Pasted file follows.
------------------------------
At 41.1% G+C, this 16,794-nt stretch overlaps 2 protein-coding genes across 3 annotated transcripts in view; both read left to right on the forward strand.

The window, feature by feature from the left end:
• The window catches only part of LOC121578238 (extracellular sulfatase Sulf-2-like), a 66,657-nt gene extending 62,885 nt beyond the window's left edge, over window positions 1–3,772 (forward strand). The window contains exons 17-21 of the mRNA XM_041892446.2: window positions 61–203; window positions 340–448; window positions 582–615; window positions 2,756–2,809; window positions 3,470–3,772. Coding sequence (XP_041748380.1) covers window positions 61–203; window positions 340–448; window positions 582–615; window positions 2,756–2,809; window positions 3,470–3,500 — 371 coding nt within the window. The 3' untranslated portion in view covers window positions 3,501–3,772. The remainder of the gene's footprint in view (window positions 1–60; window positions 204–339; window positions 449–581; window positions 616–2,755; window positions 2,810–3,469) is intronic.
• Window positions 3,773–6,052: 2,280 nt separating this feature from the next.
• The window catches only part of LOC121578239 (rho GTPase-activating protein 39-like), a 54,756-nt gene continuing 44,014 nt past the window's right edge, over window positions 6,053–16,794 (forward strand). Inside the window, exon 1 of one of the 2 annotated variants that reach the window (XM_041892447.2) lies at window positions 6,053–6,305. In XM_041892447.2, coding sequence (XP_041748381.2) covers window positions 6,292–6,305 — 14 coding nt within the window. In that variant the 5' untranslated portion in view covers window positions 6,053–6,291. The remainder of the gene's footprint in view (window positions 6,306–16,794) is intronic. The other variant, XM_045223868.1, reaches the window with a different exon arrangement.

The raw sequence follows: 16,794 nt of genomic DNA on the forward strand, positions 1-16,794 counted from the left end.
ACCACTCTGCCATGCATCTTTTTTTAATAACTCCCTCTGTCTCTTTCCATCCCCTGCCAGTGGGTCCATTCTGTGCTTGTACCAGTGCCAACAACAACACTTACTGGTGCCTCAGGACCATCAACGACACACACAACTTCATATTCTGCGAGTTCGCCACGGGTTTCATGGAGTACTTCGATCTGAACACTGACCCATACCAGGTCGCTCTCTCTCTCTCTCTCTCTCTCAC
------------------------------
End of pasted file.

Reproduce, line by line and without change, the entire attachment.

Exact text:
At 41.1% G+C, this 16,794-nt stretch overlaps 2 protein-coding genes across 3 annotated transcripts in view; both read left to right on the forward strand.

The window, feature by feature from the left end:
• The window catches only part of LOC121578238 (extracellular sulfatase Sulf-2-like), a 66,657-nt gene extending 62,885 nt beyond the window's left edge, over window positions 1–3,772 (forward strand). The window contains exons 17-21 of the mRNA XM_041892446.2: window positions 61–203; window positions 340–448; window positions 582–615; window positions 2,756–2,809; window positions 3,470–3,772. Coding sequence (XP_041748380.1) covers window positions 61–203; window positions 340–448; window positions 582–615; window positions 2,756–2,809; window positions 3,470–3,500 — 371 coding nt within the window. The 3' untranslated portion in view covers window positions 3,501–3,772. The remainder of the gene's footprint in view (window positions 1–60; window positions 204–339; window positions 449–581; window positions 616–2,755; window positions 2,810–3,469) is intronic.
• Window positions 3,773–6,052: 2,280 nt separating this feature from the next.
• The window catches only part of LOC121578239 (rho GTPase-activating protein 39-like), a 54,756-nt gene continuing 44,014 nt past the window's right edge, over window positions 6,053–16,794 (forward strand). Inside the window, exon 1 of one of the 2 annotated variants that reach the window (XM_041892447.2) lies at window positions 6,053–6,305. In XM_041892447.2, coding sequence (XP_041748381.2) covers window positions 6,292–6,305 — 14 coding nt within the window. In that variant the 5' untranslated portion in view covers window positions 6,053–6,291. The remainder of the gene's footprint in view (window positions 6,306–16,794) is intronic. The other variant, XM_045223868.1, reaches the window with a different exon arrangement.

The raw sequence follows: 16,794 nt of genomic DNA on the forward strand, positions 1-16,794 counted from the left end.
ACCACTCTGCCATGCATCTTTTTTTAATAACTCCCTCTGTCTCTTTCCATCCCCTGCCAGTGGGTCCATTCTGTGCTTGTACCAGTGCCAACAACAACACTTACTGGTGCCTCAGGACCATCAACGACACACACAACTTCATATTCTGCGAGTTCGCCACGGGTTTCATGGAGTACTTCGATCTGAACACTGACCCATACCAGGTCGCTCTCTCTCTCTCTCTCTCTCTCAC